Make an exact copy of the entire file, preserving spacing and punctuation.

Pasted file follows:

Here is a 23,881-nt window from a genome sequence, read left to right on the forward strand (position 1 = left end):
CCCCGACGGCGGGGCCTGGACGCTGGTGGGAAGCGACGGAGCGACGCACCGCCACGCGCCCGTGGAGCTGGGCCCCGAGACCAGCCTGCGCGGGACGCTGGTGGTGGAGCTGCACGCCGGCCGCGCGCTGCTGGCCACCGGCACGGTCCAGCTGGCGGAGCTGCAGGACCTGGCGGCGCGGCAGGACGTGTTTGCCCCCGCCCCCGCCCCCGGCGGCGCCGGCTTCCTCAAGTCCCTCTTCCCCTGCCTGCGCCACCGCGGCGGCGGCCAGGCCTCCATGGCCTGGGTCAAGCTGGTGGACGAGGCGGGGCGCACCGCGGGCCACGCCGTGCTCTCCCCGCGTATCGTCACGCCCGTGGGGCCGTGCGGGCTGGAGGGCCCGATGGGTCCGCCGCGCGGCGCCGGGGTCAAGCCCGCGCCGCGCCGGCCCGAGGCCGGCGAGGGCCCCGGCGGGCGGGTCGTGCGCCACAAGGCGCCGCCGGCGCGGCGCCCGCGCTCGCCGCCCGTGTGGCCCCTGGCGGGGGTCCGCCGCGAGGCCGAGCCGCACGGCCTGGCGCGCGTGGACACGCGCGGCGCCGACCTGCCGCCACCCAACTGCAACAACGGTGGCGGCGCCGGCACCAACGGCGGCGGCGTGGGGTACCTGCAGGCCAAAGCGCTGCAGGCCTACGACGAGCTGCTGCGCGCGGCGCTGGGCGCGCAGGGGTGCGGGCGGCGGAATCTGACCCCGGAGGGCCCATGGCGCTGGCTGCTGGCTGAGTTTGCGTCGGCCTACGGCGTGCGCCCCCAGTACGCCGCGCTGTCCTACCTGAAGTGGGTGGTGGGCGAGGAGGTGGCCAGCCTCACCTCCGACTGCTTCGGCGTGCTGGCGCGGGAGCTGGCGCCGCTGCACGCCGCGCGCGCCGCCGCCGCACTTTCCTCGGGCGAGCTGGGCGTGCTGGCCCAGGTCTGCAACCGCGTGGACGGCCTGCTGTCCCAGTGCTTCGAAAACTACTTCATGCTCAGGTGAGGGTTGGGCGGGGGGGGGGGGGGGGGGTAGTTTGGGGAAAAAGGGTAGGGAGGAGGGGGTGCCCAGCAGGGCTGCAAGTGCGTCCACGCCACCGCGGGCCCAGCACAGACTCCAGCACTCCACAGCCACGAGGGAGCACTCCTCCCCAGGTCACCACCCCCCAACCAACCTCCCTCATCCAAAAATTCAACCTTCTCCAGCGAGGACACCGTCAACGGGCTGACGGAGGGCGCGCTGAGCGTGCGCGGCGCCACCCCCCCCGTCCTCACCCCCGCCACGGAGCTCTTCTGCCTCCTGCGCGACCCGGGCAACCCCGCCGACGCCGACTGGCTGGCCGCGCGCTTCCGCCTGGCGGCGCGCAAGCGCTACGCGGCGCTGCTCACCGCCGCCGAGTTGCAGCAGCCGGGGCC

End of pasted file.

Here is a 23,881-nt window from a genome sequence, read left to right on the forward strand (position 1 = left end):
CCCCGACGGCGGGGCCTGGACGCTGGTGGGAAGCGACGGAGCGACGCACCGCCACGCGCCCGTGGAGCTGGGCCCCGAGACCAGCCTGCGCGGGACGCTGGTGGTGGAGCTGCACGCCGGCCGCGCGCTGCTGGCCACCGGCACGGTCCAGCTGGCGGAGCTGCAGGACCTGGCGGCGCGGCAGGACGTGTTTGCCCCCGCCCCCGCCCCCGGCGGCGCCGGCTTCCTCAAGTCCCTCTTCCCCTGCCTGCGCCACCGCGGCGGCGGCCAGGCCTCCATGGCCTGGGTCAAGCTGGTGGACGAGGCGGGGCGCACCGCGGGCCACGCCGTGCTCTCCCCGCGTATCGTCACGCCCGTGGGGCCGTGCGGGCTGGAGGGCCCGATGGGTCCGCCGCGCGGCGCCGGGGTCAAGCCCGCGCCGCGCCGGCCCGAGGCCGGCGAGGGCCCCGGCGGGCGGGTCGTGCGCCACAAGGCGCCGCCGGCGCGGCGCCCGCGCTCGCCGCCCGTGTGGCCCCTGGCGGGGGTCCGCCGCGAGGCCGAGCCGCACGGCCTGGCGCGCGTGGACACGCGCGGCGCCGACCTGCCGCCACCCAACTGCAACAACGGTGGCGGCGCCGGCACCAACGGCGGCGGCGTGGGGTACCTGCAGGCCAAAGCGCTGCAGGCCTACGACGAGCTGCTGCGCGCGGCGCTGGGCGCGCAGGGGTGCGGGCGGCGGAATCTGACCCCGGAGGGCCCATGGCGCTGGCTGCTGGCTGAGTTTGCGTCGGCCTACGGCGTGCGCCCCCAGTACGCCGCGCTGTCCTACCTGAAGTGGGTGGTGGGCGAGGAGGTGGCCAGCCTCACCTCCGACTGCTTCGGCGTGCTGGCGCGGGAGCTGGCGCCGCTGCACGCCGCGCGCGCCGCCGCCGCACTTTCCTCGGGCGAGCTGGGCGTGCTGGCCCAGGTCTGCAACCGCGTGGACGGCCTGCTGTCCCAGTGCTTCGAAAACTACTTCATGCTCAGGTGAGGGTTGGGCGGGGGGGGGGGGGGGGGGTAGTTTGGGGAAAAAGGGTAGGGAGGAGGGGGTGCCCAGCAGGGCTGCAAGTGCGTCCACGCCACCGCGGGCCCAGCACAGACTCCAGCACTCCACAGCCACGAGGGAGCACTCCTCCCCAGGTCACCACCCCCCAACCAACCTCCCTCATCCAAAAATTCAACCTTCTCCAGCGAGGACACCGTCAACGGGCTGACGGAGGGCGCGCTGAGCGTGCGCGGCGCCACCCCCCCCGTCCTCACCCCCGCCACGGAGCTCTTCTGCCTCCTGCGCGACCCGGGCAACCCCGCCGACGCCGACTGGCTGGCCGCGCGCTTCCGCCTGGCGGCGCGCAAGCGCTACGCGGCGCTGCTCACCGCCGCCGAGTTGCAGCAGCCGGGGCC